If on the other hand it will erode or fracture your relationships with the students you teach and thereby make teaching and learning harder than it is then find ways to either deflect the change or modify it in a way that causes no harm.
In my view it is the role of the leadership team to ensure that the learning environment and the relationships between teacher and learner are protected at all times and from all directions.
Leadership responsibilities and change, reform and new ideas
Below is a diagrammatic representation of what I see as the principle role of leadership in this respect. There is a lot to take in in one go but focus on the learning responsibility ratio (the rectangle shaded blue at the bottom) which, if protected, should naturally over time move from an emphasis on the teacher to prepare, plan, motivate, engage and encourage to the learner taking more responsibility for managing the learning environment to meet their own needs. This transition has a great deal to do with “Learning Intelligence” and “Learning Needs”* (not learning styles). Although I have not shown what happens when the leadership fails to protect this relationship in effect the responsibility reverts to the teacher and we end up with a “saw tooth” rather than a straight line transfer. In extreme cases the learner may abdicate all responsibility for learning since any immediate consequences fall on the teacher and not the student.
If you would like to explore the Teacher Learner Relationship then please see this article.
If we accept that it is the teacher’s responsibility to manage the learning environment then here are my four foundation stones for teaching.
There are “Learning Needs” and we all have them. When planning lessons make sure you include these four headings. The 4 learning needs are based on 35 years of teaching experience but the headings come from William Glasser [i] Its an easy set to remember – just Please Be Child Friendly in your approach and planning!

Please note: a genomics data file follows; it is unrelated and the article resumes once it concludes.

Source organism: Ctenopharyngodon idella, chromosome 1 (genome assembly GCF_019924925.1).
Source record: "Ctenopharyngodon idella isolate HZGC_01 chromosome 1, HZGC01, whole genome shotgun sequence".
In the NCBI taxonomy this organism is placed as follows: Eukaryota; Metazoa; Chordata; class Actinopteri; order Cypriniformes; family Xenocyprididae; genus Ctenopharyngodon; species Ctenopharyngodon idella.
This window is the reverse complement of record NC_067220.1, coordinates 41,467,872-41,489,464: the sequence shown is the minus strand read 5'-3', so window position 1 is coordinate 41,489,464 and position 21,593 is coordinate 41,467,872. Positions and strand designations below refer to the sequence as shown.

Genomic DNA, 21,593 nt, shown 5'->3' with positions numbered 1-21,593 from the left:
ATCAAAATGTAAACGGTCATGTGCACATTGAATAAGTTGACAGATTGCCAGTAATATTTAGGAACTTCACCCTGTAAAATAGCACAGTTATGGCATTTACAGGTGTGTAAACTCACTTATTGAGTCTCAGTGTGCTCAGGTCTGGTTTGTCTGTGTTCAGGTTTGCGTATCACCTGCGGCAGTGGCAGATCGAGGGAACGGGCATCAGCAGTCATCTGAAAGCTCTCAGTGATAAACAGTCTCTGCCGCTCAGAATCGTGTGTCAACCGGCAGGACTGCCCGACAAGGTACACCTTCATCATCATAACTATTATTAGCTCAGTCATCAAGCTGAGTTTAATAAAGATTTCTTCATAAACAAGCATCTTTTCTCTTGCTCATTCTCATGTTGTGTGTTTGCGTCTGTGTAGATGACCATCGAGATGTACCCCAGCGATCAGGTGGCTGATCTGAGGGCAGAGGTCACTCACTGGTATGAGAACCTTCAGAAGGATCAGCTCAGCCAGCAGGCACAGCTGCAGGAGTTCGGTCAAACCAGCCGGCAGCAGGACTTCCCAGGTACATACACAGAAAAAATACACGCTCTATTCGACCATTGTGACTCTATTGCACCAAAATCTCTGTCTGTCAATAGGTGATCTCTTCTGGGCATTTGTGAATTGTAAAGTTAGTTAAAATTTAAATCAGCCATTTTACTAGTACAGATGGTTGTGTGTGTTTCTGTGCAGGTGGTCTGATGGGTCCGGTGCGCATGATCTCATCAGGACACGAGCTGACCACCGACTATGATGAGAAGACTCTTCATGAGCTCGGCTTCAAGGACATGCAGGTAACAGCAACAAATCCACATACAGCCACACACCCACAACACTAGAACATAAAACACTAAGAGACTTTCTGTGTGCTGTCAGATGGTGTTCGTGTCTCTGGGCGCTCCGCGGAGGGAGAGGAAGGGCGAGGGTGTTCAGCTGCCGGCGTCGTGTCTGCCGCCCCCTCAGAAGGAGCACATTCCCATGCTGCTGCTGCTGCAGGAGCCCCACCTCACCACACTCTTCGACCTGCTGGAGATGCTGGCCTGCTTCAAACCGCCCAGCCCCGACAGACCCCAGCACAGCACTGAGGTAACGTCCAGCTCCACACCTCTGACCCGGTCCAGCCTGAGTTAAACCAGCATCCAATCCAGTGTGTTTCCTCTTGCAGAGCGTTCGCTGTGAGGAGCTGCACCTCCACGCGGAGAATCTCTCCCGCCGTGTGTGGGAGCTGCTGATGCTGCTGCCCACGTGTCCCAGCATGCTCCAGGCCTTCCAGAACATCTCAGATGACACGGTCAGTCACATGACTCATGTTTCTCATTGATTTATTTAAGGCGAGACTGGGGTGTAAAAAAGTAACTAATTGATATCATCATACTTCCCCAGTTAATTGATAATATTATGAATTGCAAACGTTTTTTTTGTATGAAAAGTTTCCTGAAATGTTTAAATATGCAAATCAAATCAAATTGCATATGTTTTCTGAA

1) Power – how will I give my students a voice and show them that I am listening to their concerns and needs?
2) Belonging – what can I do to build a sense of belonging as I develop my relationships with my students in a way that builds trust and loyalty?
3) Choice – what choices will I allow and how will I link these to consequences? How can I show them that they can have some control over their learning environment and that in doing so they can make learning easier?
4) Fun – how will I build the link between fun and achievement and how will I ensure we celebrate success to make learning fun?
* Want to know how you can develop this model in your organisation or find out more about how LQ can improve the performance of your students?
* For more on the school learning environment see an earlier article “The First LQ Topic Review – LQ and the School Environment”
I can be contacted by phone at 01604 891229 or 07519743941
By e-mail at firstname.lastname@example.org
Through Skype: ace-d.co.uk
* For an alternative way to explore planning through what I call “Learning Intelligence” then see the article “Learning Intelligence (LQ) and Lesson Planning” at: http://wp.me/p2LphS-a6
For an introduction to Learning Intelligence then see: http://wp.me/p2LphS-3p and a graphic covering the skills, attitudes, attributes and behaviours at: https://magic.piktochart.com/output/2297869-learning-intelligence
For a detailed exploration of learning needs I have published an e-book “Understanding Learning Needs” available for download at: http://www.ace-d.co.uk/id10.html Priced at £4.95. This book has been recognised by experienced professionals as an excellent reminder of the important things in teaching and learning and by those mentoring and guiding new teachers as sound advice and guidance for a successful career.
[i] William Glasser (2001) Choice Theory in the Classroom, Harper